Harry Frederick Harlow was an American psychologist best known for his maternal-deprivation and social isolation experiments on rhesus monkeys, which demonstrated the importance of care-giving and companionship in the early stages of primate development. He conducted most of his research at the University of Wisconsin-Madison, where he worked for a time with humanistic psychologist Abraham Maslow.

Some of Harlow's experiments involved rearing infant macaques in isolation chambers that prevented them from having any contact with other monkeys or human beings. The monkeys were left alone for up to 24 months, and emerged severely disturbed.

This podcast from This American Life examines Stories of unconditional love between parents and children, and how hard love can be sometimes in daily practice.

Hard as it is to believe, during the early Twentieth Century, a whole school of mental health professionals decided that unconditional love was a terrible thing to give a child. The government printed pamphlets warning mothers against the dangers of holding their kids. The head of the American Psychological Association and even a mothers' organization endorsed the position that mothers were dangerous—until psychologist Harry Harlow set out to prove them wrong, through a series of experiments with monkeys. Host Ira Glass talks with Deborah Blum, author of Love at Goon Park: Harry Harlow and the Science of Affection.

Radio Lab: Emergence

A great audio exploration of organization from chaos, order from the accidental: ants, cities, fireflies and life itself.
clipped from

What happens when there is no leader? Starlings, bees, and ants manage just fine. In fact, they form staggeringly complicated societies, all without a Toscanini to conduct them into harmony.


We gaze down at the bottom-up logic of cities, Google, even our very own brains.

Featured: author Steven Johnson, fire-flyologists John and Elizabeth Buck, biologist E.O. Wilson, Ant expert Debra Gordon, mathematician Steve Strogatz, economist James Surowiecki, and neurologists Oliver Sacks and Christof Koch.


Since 2004, I have had the privilege of being the Pop!Tech House Scribe, creating large paintings and drawings while lurking in the upper balcony of the Opera House in Camden, Maine.

[ see artwork from 2005 and 2006 ]

Exposure to the people and ideas that appear both on the Pop!Tech stage and in the audience have changed the course of my life. In this forum, groundshifting concepts on energy, demographics, technology, design and society are shared, and only months--or years!--later do they end up arriving as front page news announcing that a new worldview has arrived.

Now you can see and hear these exciting and sobering presntations on-line. From Andrew Zolli, Chief Curator of the annual Pop!Tech conference:

Pop!Tech, the extraordinary thought leadership forum and social innovation network that I'm involved with, has just released it's first twenty-two Pop!Casts -- free, online video and audio presentations that you can watch online or download to your iPod!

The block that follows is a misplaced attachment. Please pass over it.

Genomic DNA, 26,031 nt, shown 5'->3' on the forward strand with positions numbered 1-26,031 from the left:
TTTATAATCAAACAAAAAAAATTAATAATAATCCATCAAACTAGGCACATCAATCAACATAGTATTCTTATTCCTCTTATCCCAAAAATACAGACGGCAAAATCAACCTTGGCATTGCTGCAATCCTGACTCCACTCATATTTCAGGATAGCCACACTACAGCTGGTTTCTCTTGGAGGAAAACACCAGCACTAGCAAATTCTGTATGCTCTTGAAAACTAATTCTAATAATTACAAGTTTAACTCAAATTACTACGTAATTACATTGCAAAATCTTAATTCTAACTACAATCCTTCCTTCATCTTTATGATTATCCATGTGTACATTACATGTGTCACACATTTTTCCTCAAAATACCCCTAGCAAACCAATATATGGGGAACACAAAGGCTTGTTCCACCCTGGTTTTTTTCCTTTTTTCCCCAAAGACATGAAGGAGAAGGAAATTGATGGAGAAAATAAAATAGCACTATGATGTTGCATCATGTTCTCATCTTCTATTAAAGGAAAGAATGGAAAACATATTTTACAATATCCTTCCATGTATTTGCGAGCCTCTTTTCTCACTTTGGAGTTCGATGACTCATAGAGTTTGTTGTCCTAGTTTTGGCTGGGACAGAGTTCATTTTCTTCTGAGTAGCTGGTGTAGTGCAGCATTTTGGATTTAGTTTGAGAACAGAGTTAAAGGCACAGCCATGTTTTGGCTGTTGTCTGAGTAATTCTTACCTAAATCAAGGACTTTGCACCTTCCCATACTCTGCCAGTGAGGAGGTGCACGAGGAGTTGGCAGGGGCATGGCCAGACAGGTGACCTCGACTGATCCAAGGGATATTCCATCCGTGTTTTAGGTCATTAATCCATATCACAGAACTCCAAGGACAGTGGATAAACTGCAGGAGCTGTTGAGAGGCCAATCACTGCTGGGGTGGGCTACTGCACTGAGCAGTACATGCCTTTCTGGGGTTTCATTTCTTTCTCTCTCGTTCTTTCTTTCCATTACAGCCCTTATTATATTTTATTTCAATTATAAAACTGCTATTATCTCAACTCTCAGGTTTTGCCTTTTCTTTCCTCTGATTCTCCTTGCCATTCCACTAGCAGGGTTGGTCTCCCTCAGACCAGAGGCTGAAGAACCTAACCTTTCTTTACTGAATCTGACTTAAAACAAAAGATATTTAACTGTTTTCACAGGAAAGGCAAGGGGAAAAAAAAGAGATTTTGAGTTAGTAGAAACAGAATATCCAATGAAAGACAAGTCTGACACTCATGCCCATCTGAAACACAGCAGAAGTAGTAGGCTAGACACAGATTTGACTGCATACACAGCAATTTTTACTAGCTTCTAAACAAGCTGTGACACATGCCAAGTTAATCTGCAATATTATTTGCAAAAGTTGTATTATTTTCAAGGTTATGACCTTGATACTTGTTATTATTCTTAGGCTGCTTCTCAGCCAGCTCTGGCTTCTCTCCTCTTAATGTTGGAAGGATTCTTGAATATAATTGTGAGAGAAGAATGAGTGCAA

Available at, and on iTunes, the Pop!Casts feature provocative and engaging presentations from leading and emerging thinkers from many different fields -- and we'll be releasing new ones ever two weeks throughout the rest of the year!

The initial batch includes fantastic presentations by such renowned folks as:

Thomas Friedman — Pulitzer Prize winning author and New York Times Columnist.

Serena Koenig — Global health leader and Director of Haiti Programs for Partners in Health

Brian Eno — One of the world's leading pop musicians

Richard Dawkins — World renowned biologist and evolutionary theorist

Zinhle Thabethe — Renowned AIDS activist from South Africa

Chris Anderson — Editor in Chief of Wired magazine and author of "The Long Tail"

Sinikithemba Choir Performance — South African Choir of Zulu men and women who provide support to persons with HIV/AIDS

Bunker Roy — Founder of the Barefoot College in Tilonia, India

Carolyn Porco — Chief Imaging Scientist on the Cassini Mission to Saturn

Erin McKean —Editor-in-chief of U.S. Dictionaries for Oxford University Press and self-proclaimed "word geek"

Juan Enriquez — Leading futurist and bestselling writer on the future of nations

Neil Gershenfeld — Director of MIT’s Center for Bits and Atoms

Jonathan Coulton — Singer/Songwriter and the official Pop!Tech Balladeer

Thomas Barnett — Strategist and expert on national security and best-selling author

Jesse Sullivan and Todd Kuiken —Jesse Sullivan and his doctor, Todd Kuiken, work together to make Jesse the world’s first bionic man

Martin Marty — One of the most prominent interpreters of religion and culture

Theo Jansen — Dutch "kinetic sculptor" who creates wind-powered robotic "animals"

Marcia McNutt — Monterey Bay Aquarium Research Institute director

Reggie Watts - Human Beat-Box Polymath Musician and Comedian

Marian Weems — Artistic director of the new media theater ensemble The Builders Association

Homaro Cantu —Inventor, entrepreneur and molecular gastronomist

Lester Brown — Preeminent environmentalist and head of the Earth Policy Institute

Kent Nichols — Co-Creator of the wildly popular website and podcast

These Pop!Casts are brimming with ground-breaking ideas, and are being made available to the world with the help of our friends at Lexus, with production support from Yahoo! To encourage their distribution, we're releasing all of these as open-source, non-commercial Creative-Commons licensed content.

You can also subscribe to Pop!Casts within iTunes -- available by going here: